The inscription on this blue hashioki reads “neko ni koban,” which is a Japanese phrase that translates as “gold coins to a cat.” While a cat may may be attracted to a shiny gold coin, it really doesn’t understand what money is or how to use it. Therefore, the proverb is really a comment about someone coveting something they have no use for.
This hashioki is one of two purchased by my daughter Mollie in a store in Seattle in March 2008. The other one features a devil or demon, and will be featured in a future post on oni. Because both pieces featured a maxim I assume they were part of a larger set of other characters and proverbs. One of the frustrations of collecting hashioki is that because they are small, and because they are items that were actually used, pieces that were once part of a larger set sometimes appear to get separated.
More than six years after Mollie purchased this pair I had a minor victory; I found five matching pieces for sale by a vendor from Tokyo on eBay. One of the pieces in his set was in fact the Oni piece described above. The other pieces were (left to right) Urashima Tarō, Kintarō, Kaguyahime and Momotarō, all folk heroes that were described in previous posts.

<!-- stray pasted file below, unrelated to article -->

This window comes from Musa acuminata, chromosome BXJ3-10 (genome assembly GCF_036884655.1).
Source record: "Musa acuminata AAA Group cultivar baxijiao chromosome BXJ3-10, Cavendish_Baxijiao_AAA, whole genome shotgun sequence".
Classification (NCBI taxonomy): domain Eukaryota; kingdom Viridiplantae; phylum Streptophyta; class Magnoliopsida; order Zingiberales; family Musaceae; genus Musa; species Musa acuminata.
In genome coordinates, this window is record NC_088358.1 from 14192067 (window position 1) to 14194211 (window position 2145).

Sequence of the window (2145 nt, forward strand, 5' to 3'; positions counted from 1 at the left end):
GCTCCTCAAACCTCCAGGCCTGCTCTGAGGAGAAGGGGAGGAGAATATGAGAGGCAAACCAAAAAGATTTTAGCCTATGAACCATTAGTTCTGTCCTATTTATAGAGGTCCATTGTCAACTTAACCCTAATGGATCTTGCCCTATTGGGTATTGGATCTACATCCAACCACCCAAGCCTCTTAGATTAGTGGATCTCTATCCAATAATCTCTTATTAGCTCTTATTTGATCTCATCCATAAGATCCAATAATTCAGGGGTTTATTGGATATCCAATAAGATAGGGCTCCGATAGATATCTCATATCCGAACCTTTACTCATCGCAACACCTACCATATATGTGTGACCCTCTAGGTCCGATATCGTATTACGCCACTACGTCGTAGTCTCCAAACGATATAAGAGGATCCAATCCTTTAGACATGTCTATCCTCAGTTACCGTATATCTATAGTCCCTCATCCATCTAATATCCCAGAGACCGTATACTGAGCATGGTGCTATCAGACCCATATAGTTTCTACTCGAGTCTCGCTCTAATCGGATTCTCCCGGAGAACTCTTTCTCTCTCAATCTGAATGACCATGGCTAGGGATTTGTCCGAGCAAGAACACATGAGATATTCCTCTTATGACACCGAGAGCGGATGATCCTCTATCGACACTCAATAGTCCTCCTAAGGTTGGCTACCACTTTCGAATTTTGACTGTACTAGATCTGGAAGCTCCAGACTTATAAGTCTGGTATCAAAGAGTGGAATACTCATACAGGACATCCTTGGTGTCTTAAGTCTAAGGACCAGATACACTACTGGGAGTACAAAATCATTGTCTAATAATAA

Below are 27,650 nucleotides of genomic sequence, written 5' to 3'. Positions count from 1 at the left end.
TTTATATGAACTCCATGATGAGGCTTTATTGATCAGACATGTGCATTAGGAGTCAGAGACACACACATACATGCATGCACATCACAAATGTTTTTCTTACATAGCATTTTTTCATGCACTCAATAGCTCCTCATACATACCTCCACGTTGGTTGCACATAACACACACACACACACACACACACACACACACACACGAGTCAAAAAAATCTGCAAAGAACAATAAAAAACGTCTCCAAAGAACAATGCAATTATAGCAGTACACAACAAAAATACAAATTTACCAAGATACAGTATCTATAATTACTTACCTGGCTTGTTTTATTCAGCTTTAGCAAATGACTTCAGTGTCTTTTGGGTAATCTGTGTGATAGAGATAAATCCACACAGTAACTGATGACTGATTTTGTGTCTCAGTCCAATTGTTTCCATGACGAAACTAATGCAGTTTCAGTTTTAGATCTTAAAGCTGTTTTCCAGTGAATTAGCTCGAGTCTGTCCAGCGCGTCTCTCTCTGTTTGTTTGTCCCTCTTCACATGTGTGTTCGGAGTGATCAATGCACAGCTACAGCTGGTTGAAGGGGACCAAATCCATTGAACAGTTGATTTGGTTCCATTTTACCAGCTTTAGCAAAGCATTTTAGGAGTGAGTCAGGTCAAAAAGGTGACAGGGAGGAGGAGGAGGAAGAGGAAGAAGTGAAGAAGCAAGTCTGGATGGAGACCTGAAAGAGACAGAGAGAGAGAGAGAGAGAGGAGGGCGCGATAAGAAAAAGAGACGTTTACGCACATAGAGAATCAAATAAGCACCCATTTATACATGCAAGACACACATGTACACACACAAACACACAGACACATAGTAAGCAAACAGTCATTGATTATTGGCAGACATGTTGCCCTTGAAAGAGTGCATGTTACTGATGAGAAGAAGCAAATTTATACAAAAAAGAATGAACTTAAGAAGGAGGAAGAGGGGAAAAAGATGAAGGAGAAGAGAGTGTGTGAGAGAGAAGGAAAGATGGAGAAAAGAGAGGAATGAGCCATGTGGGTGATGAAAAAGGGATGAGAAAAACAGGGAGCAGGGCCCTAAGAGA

The gold coin or koban that is featured in the cat hashioki above was a kind of currency that was circulated during the Edo or Tokugawa period. This hashioki reproduces a particular coin known as a Keichō koban, which was used between 1601 and 1695. I can’t resist including that fascinating tidbit here simply to demonstrate how the Internet has changed research; I was able to discover my koban hashioki was a reproduction of an actual coin less than minute after I typed “koban” into my search engine. I also learned that counterfeit koban were a problem during the Edo period, although probably no one would have been fooled by this ceramic version with a base and the inscription of the manufacturer on the bottom.